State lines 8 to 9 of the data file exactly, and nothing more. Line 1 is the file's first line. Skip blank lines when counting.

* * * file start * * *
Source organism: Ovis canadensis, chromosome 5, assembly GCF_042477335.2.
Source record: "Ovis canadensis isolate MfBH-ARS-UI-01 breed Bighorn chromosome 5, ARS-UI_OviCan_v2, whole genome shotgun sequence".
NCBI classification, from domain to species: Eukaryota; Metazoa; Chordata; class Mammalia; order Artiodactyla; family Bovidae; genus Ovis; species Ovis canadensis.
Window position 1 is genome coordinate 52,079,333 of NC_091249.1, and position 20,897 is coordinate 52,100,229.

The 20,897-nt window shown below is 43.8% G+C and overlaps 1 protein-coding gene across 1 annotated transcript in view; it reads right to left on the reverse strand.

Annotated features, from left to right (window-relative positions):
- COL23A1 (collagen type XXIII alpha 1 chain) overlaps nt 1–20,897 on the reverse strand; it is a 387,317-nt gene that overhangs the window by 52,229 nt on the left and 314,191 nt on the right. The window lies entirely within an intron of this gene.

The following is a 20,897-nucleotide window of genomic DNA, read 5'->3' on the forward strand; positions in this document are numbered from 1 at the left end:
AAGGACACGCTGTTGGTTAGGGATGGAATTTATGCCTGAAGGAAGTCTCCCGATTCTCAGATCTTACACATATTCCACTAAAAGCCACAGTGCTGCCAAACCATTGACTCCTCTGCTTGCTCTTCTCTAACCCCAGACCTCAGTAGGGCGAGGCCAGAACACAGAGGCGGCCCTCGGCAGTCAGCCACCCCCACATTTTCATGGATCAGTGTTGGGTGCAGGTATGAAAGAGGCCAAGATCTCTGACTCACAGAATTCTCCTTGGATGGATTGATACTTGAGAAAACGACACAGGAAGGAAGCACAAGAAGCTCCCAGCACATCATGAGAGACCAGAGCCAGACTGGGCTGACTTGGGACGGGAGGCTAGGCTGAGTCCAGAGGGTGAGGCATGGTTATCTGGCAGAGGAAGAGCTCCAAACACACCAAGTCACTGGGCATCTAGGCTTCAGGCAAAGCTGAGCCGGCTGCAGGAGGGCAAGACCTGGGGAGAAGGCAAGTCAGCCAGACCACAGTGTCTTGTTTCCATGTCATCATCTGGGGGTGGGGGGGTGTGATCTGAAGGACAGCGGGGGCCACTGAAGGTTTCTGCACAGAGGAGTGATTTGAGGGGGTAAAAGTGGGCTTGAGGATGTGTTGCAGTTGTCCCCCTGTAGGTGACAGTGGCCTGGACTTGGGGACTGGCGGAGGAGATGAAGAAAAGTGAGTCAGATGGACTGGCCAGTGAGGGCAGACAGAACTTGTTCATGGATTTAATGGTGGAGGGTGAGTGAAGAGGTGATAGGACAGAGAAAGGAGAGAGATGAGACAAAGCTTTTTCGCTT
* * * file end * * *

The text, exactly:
The following is a 20,897-nucleotide window of genomic DNA, read 5'->3' on the forward strand; positions in this document are numbered from 1 at the left end:
AAGGACACGCTGTTGGTTAGGGATGGAATTTATGCCTGAAGGAAGTCTCCCGATTCTCAGATCTTACACATATTCCACTAAAAGCCACAGTGCTGCCAAACCATTGACTCCTCTGCTTGCTCTTCTCTAACCCCAGACCTCAGTAGGGCGAGGCCAGAACACAGAGGCGGCCCTCGGCAGTCAGCCACCCCCACATTTTCATGGATCAGTGTTGGGTGCAGGTATGAAAGAGGCCAAGATCTCTGACTCACAGAATTCTCCTTGGATGGATTGATACTTGAGAAAACGACACAGGAAGGAAGCACAAGAAGCTCCCAGCACATCATGAGAGACCAGAGCCAGACTGGGCTGACTTGGGACGGGAGGCTAGGCTGAGTCCAGAGGGTGAGGCATGGTTATCTGGCAGAGGAAGAGCTCCAAACACACCAAGTCACTGGGCATCTAGGCTTCAGGCAAAGCTGAGCCGGCTGCAGGAGGGCAAGACCTGGGGAGAAGGCAAGTCAGCCAGACCACAGTGTCTTGTTTCCATGTCATCATCTGGGGGTGGGGGGGTGTGATCTGAAGGACAGCGGGGGCCACTGAAGGTTTCTGCACAGAGGAGTGATTTGAGGGGGTAAAAGTGGGCTTGAGGATGTGTTGCAGTTGTCCCCCTGTAGGTGACAGTGGCCTGGACTTGGGGACTGGCGGAGGAGATGAAGAAAAGTGAGTCAGATGGACTGGCCAGTGAGGGCAGACAGAACTTGTTCATGGATTTAATGGTGGAGGGTGAGTGAAGAGGTGATAGGACAGAGAAAGGAGAGAGATGAGACAAAGCTTTTTCGCTT